Jean Grae

Jean Grae was born in South Africa to politically conscious musician parents who immigrated to New York for more freedom when she was very young. Though she identifies as a New Yorker, she stays close to history and exemplifies the struggle Black female artists go through in Africa or in America. She speaks of the struggles faced regarding the education system, health care, police injustice and many other social issues. A primary focus in her lyrics is the nature of hip hop and what it takes to make it in the game and how someone like her will always be left out of the limelight. She could be compared to Immortal Technique in many ways with her no apologies delivery and super hard core style most of which should be applauded. However, in tracks such as “Hater’s Anthem,” where she departs from inspirational hip hop and capitulates to promoting violence, resorting to degrading language to women, and homosexuals she reinforces her similarities to Technique and many of his downfalls. She also works with Immortal Technique directly in very positive ways on several other tracks such as “The Illist” and a very powerful piece called “You Never Know.”But in my opinion much better collaborations come with Talib Kweli in tracks like “Black Girl Pain,” where she reaches to her African roots making connections between the struggles faced by black women on both sides of the Atlantic. After a psuedo retirement, she is still working on Talib Kweli’s record label.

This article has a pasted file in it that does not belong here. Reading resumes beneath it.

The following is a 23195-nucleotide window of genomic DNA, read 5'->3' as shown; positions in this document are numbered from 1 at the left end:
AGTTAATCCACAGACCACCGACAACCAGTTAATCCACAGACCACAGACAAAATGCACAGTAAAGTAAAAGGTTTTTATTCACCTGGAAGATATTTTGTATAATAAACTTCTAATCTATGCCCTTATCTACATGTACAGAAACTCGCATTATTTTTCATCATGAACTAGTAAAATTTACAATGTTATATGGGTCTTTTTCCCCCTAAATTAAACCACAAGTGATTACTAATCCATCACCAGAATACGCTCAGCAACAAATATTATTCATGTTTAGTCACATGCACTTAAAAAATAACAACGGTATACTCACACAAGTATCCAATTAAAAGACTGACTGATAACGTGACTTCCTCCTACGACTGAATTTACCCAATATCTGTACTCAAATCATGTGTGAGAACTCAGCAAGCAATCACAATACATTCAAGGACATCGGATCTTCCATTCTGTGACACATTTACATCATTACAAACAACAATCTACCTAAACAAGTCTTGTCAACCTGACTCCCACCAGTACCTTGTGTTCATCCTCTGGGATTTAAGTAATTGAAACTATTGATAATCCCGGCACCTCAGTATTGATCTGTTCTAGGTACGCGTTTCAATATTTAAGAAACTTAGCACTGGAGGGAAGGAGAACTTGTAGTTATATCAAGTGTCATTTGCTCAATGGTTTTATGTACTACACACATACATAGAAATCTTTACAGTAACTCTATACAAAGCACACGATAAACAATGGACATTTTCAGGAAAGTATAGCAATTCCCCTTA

“Black Girl Pain”


“Black is the Color”

“My Story”

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